Telling Quotes . . .

“One must know what one wants to be,” the eighteenth-century French mathematician Émilie du Châtelet wrote in weighing the nature of genius“In the latter endeavors irresolution produces false steps, and in the life of the mind confused ideas.” And yet that inner knowing is the work of a lifetime, for our confusions are ample and our missteps constant amid a world that is constantly telling us who we are and who we ought to be — a world which, in the sobering words of E.E. Cummings, “is doing its best, night and day, to make you everybody else.”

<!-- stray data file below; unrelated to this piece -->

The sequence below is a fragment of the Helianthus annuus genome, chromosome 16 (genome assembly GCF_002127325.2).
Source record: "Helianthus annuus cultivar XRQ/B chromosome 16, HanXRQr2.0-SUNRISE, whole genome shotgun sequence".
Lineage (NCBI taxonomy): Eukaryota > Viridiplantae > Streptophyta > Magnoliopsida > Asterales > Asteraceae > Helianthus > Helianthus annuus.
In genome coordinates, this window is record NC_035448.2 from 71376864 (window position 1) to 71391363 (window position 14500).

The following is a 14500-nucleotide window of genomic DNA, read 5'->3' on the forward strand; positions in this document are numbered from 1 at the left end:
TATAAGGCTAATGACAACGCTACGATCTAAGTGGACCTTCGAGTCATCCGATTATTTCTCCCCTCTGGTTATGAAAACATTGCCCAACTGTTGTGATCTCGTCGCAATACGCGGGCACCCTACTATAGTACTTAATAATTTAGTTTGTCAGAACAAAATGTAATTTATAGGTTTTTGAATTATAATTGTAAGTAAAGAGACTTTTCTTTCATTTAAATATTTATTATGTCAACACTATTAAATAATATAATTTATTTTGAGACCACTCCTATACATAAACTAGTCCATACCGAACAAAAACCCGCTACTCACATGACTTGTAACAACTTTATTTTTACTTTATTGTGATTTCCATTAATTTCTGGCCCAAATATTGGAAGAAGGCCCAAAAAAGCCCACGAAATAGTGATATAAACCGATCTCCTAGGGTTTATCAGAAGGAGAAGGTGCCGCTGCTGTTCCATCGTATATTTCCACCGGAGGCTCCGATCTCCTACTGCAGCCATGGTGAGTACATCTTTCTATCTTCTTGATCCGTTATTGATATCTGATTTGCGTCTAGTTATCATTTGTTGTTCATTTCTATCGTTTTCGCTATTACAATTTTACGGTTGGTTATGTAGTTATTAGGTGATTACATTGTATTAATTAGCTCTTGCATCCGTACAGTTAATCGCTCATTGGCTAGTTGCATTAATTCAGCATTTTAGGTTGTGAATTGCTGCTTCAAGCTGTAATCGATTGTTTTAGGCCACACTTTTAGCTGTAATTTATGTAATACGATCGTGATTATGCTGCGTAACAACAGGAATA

Try as we might not to be blinded by society’s prescriptions for happiness, we are still social creatures porous to the values of our peers — creatures surprisingly and often maddeningly myopic about the things we believe furnish our completeness as human beings, habitually aspiring to the wrong things for the wrong reasons.

Source.